Chinese PMIs go boom! Or do they?

From the NBS:

In March , China’s manufacturing purchasing manager index ( PMI ) was 52.0% , a 16.3 % increase from the previous month .

From the perspective of enterprise scale, the PMIs of large, medium and small enterprises were 52.6% , 51.5% and 50.9% respectively , up 16.3 , 16.0 and 16.8 percentage points from the previous month .

From the perspective of the classification index, among the five classification indexes constituting the manufacturing PMI , the production index, new order index, and employment index all rose above the critical point, and the raw material inventory index and supplier delivery time index were below the critical point.

In March , the non-manufacturing business activity index was 52.3% , an increase of 22.7 percentage points from the previous month .

In view of different industries, the service industry business activity index was 51.8% , an increase of 21.7 percentage points from the previous month . In terms of industries, except for capital market services, business activity indexes in other industries have rebounded to varying degrees. The business activity index of the construction industry was 55.1% , an increase of 28.5 percentage points from the previous month .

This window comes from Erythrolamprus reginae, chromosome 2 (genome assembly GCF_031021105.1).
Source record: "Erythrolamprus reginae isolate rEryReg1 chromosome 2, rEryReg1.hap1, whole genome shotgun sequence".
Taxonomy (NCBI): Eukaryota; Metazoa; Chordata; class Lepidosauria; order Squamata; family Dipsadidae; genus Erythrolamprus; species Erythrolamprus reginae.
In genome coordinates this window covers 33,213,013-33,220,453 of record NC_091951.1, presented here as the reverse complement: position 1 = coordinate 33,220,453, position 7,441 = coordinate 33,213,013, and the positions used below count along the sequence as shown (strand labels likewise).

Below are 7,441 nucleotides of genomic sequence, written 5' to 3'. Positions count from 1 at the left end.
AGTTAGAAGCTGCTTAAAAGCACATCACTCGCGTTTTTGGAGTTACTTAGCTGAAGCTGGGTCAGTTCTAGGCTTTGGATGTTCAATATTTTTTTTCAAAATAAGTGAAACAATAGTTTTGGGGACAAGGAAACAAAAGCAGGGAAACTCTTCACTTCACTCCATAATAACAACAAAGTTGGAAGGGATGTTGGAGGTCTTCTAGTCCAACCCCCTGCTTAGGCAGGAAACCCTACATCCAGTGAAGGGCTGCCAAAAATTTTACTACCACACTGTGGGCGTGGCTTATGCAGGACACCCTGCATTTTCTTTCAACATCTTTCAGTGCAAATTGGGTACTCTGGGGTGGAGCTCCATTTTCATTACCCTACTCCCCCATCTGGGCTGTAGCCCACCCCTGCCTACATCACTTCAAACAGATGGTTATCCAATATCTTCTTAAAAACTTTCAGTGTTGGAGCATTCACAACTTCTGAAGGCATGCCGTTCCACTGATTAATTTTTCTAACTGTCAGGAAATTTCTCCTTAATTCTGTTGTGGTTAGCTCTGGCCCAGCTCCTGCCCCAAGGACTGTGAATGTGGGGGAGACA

The new orders index was 49.2% , an increase of 22.7 percentage points from last month , indicating that the decline in non-manufacturing market demand has narrowed. In view of different industries, the new orders index of the service industry was 49.3% , an increase of 22.3 percentage points from the previous month ; the new order index of the construction industry was 48.4% , an increase of 24.6 percentage points from the previous month .

Looks good, no?

Problem is, PMIs are directional indexes. Things are either getting better or worse. They do not measure from what level.

Of course things improved in March from February as the economy reopened. That the rate of improvement was so godawful slow is the real message here.

I’d expect the PMIs to shoot well above 60 very quickly and stay there for many months if China has any chance of resuming previous productions levels.

David Llewellyn-Smith
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